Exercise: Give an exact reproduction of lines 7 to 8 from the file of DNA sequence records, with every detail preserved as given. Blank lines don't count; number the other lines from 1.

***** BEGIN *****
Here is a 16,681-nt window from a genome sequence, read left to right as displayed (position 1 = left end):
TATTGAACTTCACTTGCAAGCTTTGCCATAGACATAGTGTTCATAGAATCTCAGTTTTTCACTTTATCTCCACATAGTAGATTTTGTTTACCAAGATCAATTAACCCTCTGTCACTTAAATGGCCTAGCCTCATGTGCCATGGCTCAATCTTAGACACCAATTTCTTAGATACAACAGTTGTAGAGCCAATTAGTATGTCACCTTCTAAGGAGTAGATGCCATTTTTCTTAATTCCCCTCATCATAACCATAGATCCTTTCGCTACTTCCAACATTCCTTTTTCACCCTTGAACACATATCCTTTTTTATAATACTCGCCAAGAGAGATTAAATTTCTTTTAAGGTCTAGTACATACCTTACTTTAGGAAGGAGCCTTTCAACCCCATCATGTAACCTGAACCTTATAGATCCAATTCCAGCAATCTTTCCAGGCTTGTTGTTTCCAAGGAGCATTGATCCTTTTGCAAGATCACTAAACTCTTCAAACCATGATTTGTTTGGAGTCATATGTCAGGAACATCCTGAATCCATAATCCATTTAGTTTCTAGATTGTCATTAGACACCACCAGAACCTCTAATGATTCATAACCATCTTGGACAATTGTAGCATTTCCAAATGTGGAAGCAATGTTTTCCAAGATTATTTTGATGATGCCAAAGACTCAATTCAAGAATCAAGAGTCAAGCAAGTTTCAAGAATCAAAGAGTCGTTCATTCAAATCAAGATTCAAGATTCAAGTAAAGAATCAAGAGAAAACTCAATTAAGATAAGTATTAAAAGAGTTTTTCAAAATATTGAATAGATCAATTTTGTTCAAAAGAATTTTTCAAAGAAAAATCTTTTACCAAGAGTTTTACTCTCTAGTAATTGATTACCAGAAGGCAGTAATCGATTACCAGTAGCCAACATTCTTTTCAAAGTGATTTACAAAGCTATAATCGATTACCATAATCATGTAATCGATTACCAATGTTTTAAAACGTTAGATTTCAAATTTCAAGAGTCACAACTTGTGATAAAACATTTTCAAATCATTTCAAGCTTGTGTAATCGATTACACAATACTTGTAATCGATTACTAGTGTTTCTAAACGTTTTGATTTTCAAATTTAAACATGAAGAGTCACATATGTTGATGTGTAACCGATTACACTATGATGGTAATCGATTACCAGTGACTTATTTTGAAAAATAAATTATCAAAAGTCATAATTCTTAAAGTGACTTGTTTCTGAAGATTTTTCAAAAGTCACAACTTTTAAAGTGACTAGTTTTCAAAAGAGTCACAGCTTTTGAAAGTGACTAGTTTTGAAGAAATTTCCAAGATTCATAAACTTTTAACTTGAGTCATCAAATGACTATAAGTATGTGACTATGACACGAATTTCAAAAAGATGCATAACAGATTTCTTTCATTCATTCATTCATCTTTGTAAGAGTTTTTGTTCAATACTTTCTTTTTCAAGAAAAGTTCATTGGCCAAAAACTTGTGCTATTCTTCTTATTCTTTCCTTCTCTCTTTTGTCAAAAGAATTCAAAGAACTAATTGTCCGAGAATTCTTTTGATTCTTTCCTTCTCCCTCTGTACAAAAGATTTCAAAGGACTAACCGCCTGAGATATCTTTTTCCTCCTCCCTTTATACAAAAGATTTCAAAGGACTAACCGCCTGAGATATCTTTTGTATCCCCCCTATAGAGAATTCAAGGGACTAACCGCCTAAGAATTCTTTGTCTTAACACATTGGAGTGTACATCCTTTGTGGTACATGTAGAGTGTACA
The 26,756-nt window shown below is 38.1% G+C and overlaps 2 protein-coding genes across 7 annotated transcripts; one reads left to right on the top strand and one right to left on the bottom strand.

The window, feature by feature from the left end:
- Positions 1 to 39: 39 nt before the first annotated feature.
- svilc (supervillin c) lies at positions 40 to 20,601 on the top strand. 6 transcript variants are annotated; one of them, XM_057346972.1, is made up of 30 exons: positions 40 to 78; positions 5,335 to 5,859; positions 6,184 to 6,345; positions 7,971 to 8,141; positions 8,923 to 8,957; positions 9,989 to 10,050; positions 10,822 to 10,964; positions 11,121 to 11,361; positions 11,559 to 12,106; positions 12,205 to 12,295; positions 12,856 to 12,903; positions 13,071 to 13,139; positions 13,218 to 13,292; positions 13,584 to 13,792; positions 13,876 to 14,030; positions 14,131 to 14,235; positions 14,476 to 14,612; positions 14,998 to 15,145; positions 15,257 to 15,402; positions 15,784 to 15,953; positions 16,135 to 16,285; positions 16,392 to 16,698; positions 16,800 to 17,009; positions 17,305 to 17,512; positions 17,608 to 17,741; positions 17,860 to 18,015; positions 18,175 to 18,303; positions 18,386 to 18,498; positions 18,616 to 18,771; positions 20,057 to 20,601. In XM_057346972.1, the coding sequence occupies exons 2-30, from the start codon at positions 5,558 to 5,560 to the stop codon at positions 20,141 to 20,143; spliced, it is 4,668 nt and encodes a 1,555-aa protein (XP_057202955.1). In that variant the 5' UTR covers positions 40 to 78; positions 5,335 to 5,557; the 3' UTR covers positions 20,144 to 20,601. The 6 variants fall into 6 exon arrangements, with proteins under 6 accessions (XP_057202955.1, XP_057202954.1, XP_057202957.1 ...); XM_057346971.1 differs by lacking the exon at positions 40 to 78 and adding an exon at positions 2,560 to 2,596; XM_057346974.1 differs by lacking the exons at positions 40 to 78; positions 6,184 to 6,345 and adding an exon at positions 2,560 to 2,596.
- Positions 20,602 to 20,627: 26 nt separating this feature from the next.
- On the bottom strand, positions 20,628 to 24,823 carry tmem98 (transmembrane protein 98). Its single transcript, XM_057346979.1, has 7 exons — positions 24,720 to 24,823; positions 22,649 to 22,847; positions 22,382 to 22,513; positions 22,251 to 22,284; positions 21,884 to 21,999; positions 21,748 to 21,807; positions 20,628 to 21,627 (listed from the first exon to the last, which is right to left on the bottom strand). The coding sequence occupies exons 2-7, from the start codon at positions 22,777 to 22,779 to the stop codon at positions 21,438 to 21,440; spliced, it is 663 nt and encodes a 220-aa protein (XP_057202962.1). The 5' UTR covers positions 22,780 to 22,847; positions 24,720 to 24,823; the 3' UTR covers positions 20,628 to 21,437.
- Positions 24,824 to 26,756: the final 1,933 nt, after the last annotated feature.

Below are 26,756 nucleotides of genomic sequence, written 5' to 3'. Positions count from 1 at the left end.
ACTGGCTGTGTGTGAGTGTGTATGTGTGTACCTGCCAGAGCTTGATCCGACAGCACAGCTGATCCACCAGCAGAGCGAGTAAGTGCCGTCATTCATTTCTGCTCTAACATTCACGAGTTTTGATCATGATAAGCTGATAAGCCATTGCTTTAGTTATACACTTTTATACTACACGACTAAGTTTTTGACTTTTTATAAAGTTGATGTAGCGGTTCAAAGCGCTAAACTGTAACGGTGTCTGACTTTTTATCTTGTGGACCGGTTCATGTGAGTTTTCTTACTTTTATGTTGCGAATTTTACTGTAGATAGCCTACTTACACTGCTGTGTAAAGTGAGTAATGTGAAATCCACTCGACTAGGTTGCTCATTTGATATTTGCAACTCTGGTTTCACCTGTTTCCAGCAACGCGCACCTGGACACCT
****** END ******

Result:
- Positions 20,602 to 20,627: 26 nt separating this feature from the next.
- On the bottom strand, positions 20,628 to 24,823 carry tmem98 (transmembrane protein 98). Its single transcript, XM_057346979.1, has 7 exons — positions 24,720 to 24,823; positions 22,649 to 22,847; positions 22,382 to 22,513; positions 22,251 to 22,284; positions 21,884 to 21,999; positions 21,748 to 21,807; positions 20,628 to 21,627 (listed from the first exon to the last, which is right to left on the bottom strand). The coding sequence occupies exons 2-7, from the start codon at positions 22,777 to 22,779 to the stop codon at positions 21,438 to 21,440; spliced, it is 663 nt and encodes a 220-aa protein (XP_057202962.1). The 5' UTR covers positions 22,780 to 22,847; positions 24,720 to 24,823; the 3' UTR covers positions 20,628 to 21,437.